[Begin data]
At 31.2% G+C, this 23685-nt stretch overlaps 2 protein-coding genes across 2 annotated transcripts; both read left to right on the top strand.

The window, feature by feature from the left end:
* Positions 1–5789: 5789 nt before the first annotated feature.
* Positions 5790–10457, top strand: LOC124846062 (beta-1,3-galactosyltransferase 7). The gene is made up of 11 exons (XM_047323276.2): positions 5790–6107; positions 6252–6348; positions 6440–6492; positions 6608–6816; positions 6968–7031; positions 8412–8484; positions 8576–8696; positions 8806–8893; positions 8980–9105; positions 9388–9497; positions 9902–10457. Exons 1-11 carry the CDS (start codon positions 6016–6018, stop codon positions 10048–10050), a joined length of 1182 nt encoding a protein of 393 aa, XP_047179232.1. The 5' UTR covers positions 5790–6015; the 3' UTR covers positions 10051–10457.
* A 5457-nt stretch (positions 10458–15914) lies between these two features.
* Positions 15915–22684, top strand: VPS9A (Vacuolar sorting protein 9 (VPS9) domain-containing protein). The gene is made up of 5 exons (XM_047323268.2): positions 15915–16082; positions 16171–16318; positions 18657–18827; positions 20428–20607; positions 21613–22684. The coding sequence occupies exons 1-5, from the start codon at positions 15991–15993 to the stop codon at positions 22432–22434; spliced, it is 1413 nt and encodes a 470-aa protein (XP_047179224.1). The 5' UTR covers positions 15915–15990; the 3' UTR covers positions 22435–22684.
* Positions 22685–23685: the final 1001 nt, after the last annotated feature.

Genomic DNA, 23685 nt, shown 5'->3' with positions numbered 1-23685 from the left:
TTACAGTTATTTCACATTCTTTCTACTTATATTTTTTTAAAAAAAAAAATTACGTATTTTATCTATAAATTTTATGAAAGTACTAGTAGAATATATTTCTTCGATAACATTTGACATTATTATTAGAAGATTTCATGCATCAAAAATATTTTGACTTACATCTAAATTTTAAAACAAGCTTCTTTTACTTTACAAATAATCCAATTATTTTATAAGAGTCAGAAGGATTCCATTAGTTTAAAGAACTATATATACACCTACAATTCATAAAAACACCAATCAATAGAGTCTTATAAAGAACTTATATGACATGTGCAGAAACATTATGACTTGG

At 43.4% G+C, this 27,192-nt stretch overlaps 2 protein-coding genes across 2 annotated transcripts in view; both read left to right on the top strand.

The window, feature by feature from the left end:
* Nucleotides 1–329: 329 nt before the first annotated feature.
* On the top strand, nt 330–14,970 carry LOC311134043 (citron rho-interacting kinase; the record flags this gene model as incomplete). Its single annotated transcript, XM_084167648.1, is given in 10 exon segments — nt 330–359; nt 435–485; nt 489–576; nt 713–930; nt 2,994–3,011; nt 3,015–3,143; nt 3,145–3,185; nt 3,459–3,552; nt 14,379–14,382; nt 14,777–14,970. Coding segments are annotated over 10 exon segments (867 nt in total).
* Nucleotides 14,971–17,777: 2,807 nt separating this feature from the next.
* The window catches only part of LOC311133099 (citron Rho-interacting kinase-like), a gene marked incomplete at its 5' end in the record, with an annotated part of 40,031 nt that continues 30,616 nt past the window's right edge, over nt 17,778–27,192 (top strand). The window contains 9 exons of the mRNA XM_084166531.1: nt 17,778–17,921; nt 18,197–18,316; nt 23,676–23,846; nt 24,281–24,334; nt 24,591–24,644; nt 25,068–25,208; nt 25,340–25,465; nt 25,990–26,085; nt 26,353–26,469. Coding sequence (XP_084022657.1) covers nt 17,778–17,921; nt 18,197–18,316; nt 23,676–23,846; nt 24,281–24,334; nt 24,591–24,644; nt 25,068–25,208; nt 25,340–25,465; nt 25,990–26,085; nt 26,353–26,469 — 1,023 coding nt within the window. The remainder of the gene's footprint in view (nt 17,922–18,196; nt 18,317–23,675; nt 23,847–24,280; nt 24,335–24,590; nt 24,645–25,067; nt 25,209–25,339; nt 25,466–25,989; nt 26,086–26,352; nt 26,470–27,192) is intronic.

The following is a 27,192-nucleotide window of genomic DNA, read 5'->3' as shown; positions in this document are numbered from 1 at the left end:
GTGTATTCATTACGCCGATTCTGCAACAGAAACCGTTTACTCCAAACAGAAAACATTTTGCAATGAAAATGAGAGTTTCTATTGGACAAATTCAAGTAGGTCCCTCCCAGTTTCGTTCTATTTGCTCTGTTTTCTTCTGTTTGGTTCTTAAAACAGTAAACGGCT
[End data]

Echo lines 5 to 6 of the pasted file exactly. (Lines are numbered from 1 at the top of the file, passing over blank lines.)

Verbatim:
* A 5457-nt stretch (positions 10458–15914) lies between these two features.
* Positions 15915–22684, top strand: VPS9A (Vacuolar sorting protein 9 (VPS9) domain-containing protein). The gene is made up of 5 exons (XM_047323268.2): positions 15915–16082; positions 16171–16318; positions 18657–18827; positions 20428–20607; positions 21613–22684. The coding sequence occupies exons 1-5, from the start codon at positions 15991–15993 to the stop codon at positions 22432–22434; spliced, it is 1413 nt and encodes a 470-aa protein (XP_047179224.1). The 5' UTR covers positions 15915–15990; the 3' UTR covers positions 22435–22684.